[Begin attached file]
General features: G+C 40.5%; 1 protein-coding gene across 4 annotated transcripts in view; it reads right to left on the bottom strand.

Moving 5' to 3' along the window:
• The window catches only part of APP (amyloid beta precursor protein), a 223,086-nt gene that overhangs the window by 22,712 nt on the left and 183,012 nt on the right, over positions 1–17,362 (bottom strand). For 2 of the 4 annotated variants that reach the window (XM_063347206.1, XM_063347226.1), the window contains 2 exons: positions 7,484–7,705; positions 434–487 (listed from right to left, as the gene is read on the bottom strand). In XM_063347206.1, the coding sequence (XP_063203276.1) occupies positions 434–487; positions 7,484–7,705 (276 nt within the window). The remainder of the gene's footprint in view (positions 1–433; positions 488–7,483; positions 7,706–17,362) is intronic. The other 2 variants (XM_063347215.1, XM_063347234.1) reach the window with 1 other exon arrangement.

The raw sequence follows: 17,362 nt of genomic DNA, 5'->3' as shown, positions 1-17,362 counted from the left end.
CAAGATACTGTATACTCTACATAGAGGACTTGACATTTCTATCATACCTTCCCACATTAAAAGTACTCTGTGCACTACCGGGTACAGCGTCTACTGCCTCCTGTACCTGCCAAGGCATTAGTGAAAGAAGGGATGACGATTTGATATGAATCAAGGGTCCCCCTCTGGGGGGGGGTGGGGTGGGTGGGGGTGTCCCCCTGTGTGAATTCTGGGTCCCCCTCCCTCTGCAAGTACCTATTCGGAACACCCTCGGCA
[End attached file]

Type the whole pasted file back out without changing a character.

General features: G+C 40.5%; 1 protein-coding gene across 4 annotated transcripts in view; it reads right to left on the bottom strand.

Moving 5' to 3' along the window:
• The window catches only part of APP (amyloid beta precursor protein), a 223,086-nt gene that overhangs the window by 22,712 nt on the left and 183,012 nt on the right, over positions 1–17,362 (bottom strand). For 2 of the 4 annotated variants that reach the window (XM_063347206.1, XM_063347226.1), the window contains 2 exons: positions 7,484–7,705; positions 434–487 (listed from right to left, as the gene is read on the bottom strand). In XM_063347206.1, the coding sequence (XP_063203276.1) occupies positions 434–487; positions 7,484–7,705 (276 nt within the window). The remainder of the gene's footprint in view (positions 1–433; positions 488–7,483; positions 7,706–17,362) is intronic. The other 2 variants (XM_063347215.1, XM_063347234.1) reach the window with 1 other exon arrangement.

The raw sequence follows: 17,362 nt of genomic DNA, 5'->3' as shown, positions 1-17,362 counted from the left end.
CAAGATACTGTATACTCTACATAGAGGACTTGACATTTCTATCATACCTTCCCACATTAAAAGTACTCTGTGCACTACCGGGTACAGCGTCTACTGCCTCCTGTACCTGCCAAGGCATTAGTGAAAGAAGGGATGACGATTTGATATGAATCAAGGGTCCCCCTCTGGGGGGGGGTGGGGTGGGTGGGGGTGTCCCCCTGTGTGAATTCTGGGTCCCCCTCCCTCTGCAAGTACCTATTCGGAACACCCTCGGCA